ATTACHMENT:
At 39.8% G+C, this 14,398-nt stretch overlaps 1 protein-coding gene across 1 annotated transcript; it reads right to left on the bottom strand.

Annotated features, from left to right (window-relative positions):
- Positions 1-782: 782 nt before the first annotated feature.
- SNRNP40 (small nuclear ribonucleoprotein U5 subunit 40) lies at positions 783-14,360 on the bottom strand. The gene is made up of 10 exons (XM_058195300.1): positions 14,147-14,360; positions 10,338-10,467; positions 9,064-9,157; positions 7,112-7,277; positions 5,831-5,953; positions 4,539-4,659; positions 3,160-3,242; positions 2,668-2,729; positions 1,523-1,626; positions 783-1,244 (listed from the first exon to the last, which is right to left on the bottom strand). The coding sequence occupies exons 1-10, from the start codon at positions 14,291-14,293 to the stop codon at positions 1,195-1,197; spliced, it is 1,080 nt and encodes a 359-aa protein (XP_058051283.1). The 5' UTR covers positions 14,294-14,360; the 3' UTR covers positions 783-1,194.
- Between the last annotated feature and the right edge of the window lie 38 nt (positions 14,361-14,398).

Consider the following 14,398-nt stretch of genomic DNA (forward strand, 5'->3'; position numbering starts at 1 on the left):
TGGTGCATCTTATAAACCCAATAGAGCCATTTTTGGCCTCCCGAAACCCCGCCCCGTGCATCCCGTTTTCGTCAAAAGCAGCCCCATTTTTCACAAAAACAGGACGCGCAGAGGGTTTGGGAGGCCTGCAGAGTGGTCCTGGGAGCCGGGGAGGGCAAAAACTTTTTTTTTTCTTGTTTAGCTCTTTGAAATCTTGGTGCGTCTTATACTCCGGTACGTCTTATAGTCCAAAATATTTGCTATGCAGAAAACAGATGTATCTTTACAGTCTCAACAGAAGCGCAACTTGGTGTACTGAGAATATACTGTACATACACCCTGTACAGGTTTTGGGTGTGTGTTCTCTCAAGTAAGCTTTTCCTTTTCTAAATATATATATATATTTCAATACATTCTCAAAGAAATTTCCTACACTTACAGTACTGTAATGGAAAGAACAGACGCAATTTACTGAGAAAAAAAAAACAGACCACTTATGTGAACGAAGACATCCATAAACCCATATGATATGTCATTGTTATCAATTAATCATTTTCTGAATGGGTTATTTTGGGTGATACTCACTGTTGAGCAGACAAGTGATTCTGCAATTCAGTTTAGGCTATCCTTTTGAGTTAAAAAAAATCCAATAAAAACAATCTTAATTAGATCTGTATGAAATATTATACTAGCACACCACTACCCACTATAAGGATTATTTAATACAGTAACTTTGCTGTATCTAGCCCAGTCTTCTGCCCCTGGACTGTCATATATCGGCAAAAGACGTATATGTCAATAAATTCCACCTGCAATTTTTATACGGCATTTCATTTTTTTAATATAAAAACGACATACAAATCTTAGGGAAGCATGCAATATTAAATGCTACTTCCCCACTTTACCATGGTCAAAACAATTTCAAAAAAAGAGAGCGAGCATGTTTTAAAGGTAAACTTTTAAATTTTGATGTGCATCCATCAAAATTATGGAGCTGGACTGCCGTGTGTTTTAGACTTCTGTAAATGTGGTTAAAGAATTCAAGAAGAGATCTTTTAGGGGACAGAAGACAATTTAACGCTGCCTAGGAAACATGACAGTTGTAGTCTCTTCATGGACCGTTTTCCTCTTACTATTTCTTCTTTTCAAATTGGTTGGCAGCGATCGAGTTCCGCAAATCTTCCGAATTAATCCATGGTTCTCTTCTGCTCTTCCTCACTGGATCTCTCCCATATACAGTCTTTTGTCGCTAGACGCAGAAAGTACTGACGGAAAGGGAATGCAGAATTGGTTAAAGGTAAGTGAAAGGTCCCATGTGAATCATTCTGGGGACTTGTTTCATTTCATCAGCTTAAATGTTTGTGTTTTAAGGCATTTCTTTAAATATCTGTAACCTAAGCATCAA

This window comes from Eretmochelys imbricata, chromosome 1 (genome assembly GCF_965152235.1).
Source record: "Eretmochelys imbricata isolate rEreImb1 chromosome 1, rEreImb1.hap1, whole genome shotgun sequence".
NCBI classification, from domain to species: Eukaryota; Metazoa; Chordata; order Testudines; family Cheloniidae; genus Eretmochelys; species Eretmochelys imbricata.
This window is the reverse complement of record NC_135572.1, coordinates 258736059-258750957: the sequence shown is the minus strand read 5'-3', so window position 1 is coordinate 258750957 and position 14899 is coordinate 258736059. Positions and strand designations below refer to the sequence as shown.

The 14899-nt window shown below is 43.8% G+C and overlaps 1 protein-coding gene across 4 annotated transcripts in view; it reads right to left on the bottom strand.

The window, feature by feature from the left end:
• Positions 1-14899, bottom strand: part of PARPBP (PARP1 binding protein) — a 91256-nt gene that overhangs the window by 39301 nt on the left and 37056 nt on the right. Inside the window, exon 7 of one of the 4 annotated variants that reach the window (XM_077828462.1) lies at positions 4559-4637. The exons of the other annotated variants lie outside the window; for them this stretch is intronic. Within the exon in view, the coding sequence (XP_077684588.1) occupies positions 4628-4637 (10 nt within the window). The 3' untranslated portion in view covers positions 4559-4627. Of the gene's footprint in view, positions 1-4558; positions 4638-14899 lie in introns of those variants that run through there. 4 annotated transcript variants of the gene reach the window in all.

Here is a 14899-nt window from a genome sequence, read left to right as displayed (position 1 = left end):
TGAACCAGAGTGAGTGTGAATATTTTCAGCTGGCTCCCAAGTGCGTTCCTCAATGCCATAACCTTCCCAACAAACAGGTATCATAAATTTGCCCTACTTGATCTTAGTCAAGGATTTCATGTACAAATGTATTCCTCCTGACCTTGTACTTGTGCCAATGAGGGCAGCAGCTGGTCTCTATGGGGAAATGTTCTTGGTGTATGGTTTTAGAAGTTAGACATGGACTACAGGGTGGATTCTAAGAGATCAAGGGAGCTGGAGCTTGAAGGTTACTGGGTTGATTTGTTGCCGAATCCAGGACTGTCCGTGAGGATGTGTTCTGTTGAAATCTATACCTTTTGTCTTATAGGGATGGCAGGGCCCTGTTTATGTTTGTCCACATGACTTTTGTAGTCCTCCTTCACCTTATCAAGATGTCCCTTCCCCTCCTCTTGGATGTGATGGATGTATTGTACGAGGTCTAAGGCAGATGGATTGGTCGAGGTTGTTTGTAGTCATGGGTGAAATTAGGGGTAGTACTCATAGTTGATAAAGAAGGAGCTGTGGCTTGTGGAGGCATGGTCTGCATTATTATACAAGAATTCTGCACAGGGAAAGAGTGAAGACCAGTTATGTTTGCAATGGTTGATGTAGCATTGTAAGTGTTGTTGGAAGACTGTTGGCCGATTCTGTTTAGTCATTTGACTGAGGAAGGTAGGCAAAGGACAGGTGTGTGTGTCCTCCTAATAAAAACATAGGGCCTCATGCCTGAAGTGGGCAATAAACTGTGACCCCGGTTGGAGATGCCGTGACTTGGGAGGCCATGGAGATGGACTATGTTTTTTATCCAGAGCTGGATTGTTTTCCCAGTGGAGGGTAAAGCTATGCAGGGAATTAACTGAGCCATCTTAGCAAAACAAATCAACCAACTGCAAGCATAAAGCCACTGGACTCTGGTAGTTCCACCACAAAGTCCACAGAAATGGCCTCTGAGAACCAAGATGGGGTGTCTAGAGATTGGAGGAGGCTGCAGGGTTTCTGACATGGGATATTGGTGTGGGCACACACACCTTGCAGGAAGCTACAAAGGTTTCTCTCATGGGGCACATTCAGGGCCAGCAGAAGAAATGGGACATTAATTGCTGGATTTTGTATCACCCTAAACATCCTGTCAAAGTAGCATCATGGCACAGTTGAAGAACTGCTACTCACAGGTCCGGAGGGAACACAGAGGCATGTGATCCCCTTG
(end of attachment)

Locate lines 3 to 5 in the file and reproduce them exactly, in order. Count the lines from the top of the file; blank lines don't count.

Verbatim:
- Positions 1-782: 782 nt before the first annotated feature.
- SNRNP40 (small nuclear ribonucleoprotein U5 subunit 40) lies at positions 783-14,360 on the bottom strand. The gene is made up of 10 exons (XM_058195300.1): positions 14,147-14,360; positions 10,338-10,467; positions 9,064-9,157; positions 7,112-7,277; positions 5,831-5,953; positions 4,539-4,659; positions 3,160-3,242; positions 2,668-2,729; positions 1,523-1,626; positions 783-1,244 (listed from the first exon to the last, which is right to left on the bottom strand). The coding sequence occupies exons 1-10, from the start codon at positions 14,291-14,293 to the stop codon at positions 1,195-1,197; spliced, it is 1,080 nt and encodes a 359-aa protein (XP_058051283.1). The 5' UTR covers positions 14,294-14,360; the 3' UTR covers positions 783-1,194.
- Between the last annotated feature and the right edge of the window lie 38 nt (positions 14,361-14,398).